Making a connection: Renovated Champlain Park home is all about blending inside with outside and old with new

The rear addition with its walkout basement and large windows links the home’s interior with its generous backyard. Photo by Doublespace Photography.

By Patrick Langston, All Things Home

It’s bright and open inside, but a renovated home in Champlain Park also connects with the world outside while blending new and old in a sometimes-unexpected fashion. 

The original mid-century home had “good bones” but was small, compartmentalized and didn’t satisfy today’s living standards, says architect Rick Shean, who designed the renovation. It also didn’t take advantage of its large rear lot, which inspired a roomy — and unexpected — addition (more on that in a minute).

In the front, Shean kept the sharply inclined gables and steep roof pitch that help define the home, a finalist in the 2020 Ottawa Housing Design Awards. However, he ditched existing decorative fussiness around the gables in favour of simple black trim that matches the new steel roof, as well as installing a new bay window on the main floor. 

The angled cedar ceiling is esthetically striking and envelopes the dining room in natural light. Photo by Doublespace Photography.

“We cleaned (the façade) up a bit with muted modern accents,” says Shean. “The black is a nice clean contrast with the red brick.”

The home’s distinctive façade also fits well with the varied character of surrounding houses, helping connect the home with the streetscape. 

Shean upped that connection by creating a new and expansive front-of-house kitchen looking out on the neighbourhood from the bay window. That freed up the back of the main floor, including the addition, for a large living and dining area, while making the new kitchen (it measures over 330 square feet) and the front porch it overlooks a transition between the privacy of the home’s interior and the public realm of the street.

The new, open-concept main floor, a pleasing contrast of white and darker colours that suggests the contrast of the façade, features an open-riser staircase at the front of the home and a dining room with a clear cedar ceiling adjacent to the kitchen. Unlike the other flat ceilings, the one in the dining room was angled so that light from the west-facing floor-to-ceiling window bounces off the ceiling and envelopes the space, says Shean. 

The outside light from the dining room also travels along the flat ceilings elsewhere on the main floor, passing from the back to the front of the home and into the front yard, again linking interior and exterior spaces. 

The ceiling intrigued Chris Lemke, a managing partner of Calgary’s Alloy Homes and a judge at last year’s design awards.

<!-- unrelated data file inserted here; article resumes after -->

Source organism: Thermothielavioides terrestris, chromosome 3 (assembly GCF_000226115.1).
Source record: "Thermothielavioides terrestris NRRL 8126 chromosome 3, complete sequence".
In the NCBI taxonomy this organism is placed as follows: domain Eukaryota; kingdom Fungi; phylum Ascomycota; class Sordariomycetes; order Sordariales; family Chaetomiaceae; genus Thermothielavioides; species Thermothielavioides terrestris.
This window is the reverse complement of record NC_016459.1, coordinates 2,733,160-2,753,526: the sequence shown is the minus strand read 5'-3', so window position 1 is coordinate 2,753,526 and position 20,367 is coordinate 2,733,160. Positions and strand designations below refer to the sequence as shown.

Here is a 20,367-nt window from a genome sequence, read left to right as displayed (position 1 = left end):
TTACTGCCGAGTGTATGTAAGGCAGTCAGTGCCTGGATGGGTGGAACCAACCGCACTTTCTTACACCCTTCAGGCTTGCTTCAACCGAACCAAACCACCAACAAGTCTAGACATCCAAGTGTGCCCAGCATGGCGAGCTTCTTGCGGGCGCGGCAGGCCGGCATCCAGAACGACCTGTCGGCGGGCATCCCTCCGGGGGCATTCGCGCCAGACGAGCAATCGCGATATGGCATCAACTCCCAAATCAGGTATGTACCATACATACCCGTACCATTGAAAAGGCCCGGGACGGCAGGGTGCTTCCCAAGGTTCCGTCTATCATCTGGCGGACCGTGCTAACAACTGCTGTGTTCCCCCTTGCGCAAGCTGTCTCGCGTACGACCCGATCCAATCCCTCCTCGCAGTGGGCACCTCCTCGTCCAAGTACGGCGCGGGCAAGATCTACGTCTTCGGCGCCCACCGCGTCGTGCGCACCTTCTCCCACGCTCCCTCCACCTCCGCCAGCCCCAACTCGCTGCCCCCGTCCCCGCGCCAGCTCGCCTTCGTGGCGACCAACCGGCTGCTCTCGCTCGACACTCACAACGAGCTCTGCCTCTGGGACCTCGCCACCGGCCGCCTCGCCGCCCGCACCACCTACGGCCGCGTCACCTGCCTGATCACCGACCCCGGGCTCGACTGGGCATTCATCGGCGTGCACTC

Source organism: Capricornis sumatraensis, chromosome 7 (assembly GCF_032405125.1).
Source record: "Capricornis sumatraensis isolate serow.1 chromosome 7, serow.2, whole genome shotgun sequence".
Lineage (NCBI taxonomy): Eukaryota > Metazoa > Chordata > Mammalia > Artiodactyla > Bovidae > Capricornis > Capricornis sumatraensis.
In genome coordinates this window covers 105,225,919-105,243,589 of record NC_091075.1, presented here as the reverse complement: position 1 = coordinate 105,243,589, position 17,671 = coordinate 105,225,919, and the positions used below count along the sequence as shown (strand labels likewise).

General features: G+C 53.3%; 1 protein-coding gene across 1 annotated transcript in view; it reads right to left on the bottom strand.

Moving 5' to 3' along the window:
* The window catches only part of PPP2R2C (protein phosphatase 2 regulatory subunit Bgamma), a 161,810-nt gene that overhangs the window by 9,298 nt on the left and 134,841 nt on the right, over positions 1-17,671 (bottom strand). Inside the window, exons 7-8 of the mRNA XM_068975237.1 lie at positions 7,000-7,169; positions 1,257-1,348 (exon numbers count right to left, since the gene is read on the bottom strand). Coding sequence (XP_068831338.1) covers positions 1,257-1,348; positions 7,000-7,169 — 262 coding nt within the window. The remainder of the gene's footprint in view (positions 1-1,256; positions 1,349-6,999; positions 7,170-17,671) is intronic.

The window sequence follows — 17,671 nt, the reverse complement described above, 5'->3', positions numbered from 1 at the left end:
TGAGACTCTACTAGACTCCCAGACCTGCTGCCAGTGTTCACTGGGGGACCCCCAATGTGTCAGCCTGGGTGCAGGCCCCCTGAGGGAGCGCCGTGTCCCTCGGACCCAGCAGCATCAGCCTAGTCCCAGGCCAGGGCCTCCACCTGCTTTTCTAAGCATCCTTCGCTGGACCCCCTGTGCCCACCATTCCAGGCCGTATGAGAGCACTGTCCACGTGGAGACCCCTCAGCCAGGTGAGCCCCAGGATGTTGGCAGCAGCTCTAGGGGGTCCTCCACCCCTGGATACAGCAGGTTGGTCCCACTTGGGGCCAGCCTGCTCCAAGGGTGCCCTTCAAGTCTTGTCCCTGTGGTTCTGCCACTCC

“I really quite love the ceiling in the dining room. It brought that really interesting kind of faceted wood ceiling detail… it’s got these triangular, stealth-bomber-like (sections)… I couldn’t quite tell how that all related to the rest of the house, but it’s just really interesting.”

The angled cedar ceiling is esthetically striking and envelopes the dining room in natural light. Photo by Doublespace Photography.

The home, which is now 2,700 square feet thanks to the 500 square feet added during the renovation, was also revamped upstairs to provide more useable space.

While the façade has been updated with modern touches, the rear of the home now bears little resemblance to the white blocky look of the original. Cedar-clad, featuring extensive glazing and with a generous new deck, the multi-level addition includes a walkout basement with a large recreation room, a guest bedroom, a bathroom and a storage area. The new living and dining space are above it.  

The addition, with its floor-to-ceiling windows and multiple planes, reaches out to the patio and grassy area beyond, knitting together interior and exterior almost like interlocking puzzle pieces.

Like the dining room ceiling, the addition tickled Lemke. He notes the front of the home retains its basic original form, “but then you get around the back and the addition is really something totally different and it’s an exciting little find; you wouldn’t necessarily expect to see all that in the back.”

Looking back at the entire project, Shean likes how the multiple elements coalesced to give the homeowners a cleaner, larger space.  

“It’s really nice, that one… We added about 15 feet to the back of the house. That interior is massive on the ground floor — the living, dining, kitchen area.”

Patrick Langston is a long-time journalist and co-founder of, Ottawa’s trusted resource for home buyers and homeowners.

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